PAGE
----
Racing Point team principal Otmar Szafauer has revealed that his team originally wished to copy Renault's brake bias system that automatically adjusted prior to a corner, rather than see Renault get punished for their design.
The FIA announced this week its decision to disqualify Renault from the Japanese Grand Prix results after it was found guilty of breaching the sporting regulations for using driver aids.
Racing Point launched the protest against Renault at Suzuka, but Szafnauer says that the team wanted to also use the system after Sergio Perez was hit with brake balance issues in Silverstone.
"It really came about at Silverstone when we had a problem with our own brake bias system," Szafnauer told Sky Sports F1. "The system failed, we had a mechanical failure on the switch.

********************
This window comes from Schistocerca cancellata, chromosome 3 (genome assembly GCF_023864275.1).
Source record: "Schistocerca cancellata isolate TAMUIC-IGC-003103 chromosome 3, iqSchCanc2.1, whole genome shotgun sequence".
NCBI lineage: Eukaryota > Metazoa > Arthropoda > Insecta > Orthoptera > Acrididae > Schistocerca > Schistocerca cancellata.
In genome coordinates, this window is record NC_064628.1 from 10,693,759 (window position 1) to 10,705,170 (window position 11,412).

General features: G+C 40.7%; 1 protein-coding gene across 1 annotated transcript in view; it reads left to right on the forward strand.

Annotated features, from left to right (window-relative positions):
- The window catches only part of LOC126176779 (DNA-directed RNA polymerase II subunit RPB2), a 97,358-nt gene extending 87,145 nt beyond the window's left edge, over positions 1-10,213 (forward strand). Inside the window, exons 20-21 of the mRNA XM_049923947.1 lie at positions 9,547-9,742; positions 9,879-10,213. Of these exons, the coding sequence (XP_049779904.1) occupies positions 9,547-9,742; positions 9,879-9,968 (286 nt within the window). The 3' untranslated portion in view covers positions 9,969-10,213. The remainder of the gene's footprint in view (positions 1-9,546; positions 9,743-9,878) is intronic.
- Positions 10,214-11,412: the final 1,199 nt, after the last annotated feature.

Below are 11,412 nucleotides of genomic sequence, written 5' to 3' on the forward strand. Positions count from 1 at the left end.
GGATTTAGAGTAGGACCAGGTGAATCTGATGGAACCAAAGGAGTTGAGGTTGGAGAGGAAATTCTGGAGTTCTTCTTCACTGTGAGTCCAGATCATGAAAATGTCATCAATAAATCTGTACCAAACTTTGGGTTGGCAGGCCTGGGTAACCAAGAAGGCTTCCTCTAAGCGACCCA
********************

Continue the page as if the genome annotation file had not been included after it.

"If you remember, I think it was after a safety car, Sergio went completely forward on brake bias to keep his tyres warm, but then couldn't go back because the switch failed.
"He ended up running into Hulkenberg. We started looking at what we could do to make that more robust and then we noticed that Renault had an automatic system, which is what we wanted to do.
"We didn't want to protest Renault, we wanted to do the same. We wrote to the FIA and they categorically said that we can't do that. So we're hoping that through the protest, the FIA would say 'Yes, you too can do it'. But it didn't work out that way."
Szafnauer added that having the brake bias adjust automatically would make life easier for the driver, who already has multiple things to do inside the cockpit before entering a corner.
"The decision just came out, so we've got to review that a little bit. But yeah you're right. There's a line of what is driver aid, what isn't. But with having to change brake bias manually, sometimes it's easy to do.
"But sometimes when you've got three or four things to do before a corner, you may not get to that. Having it happen automatically definitey helps the driver."
Bahrain International Circuit - Winter testing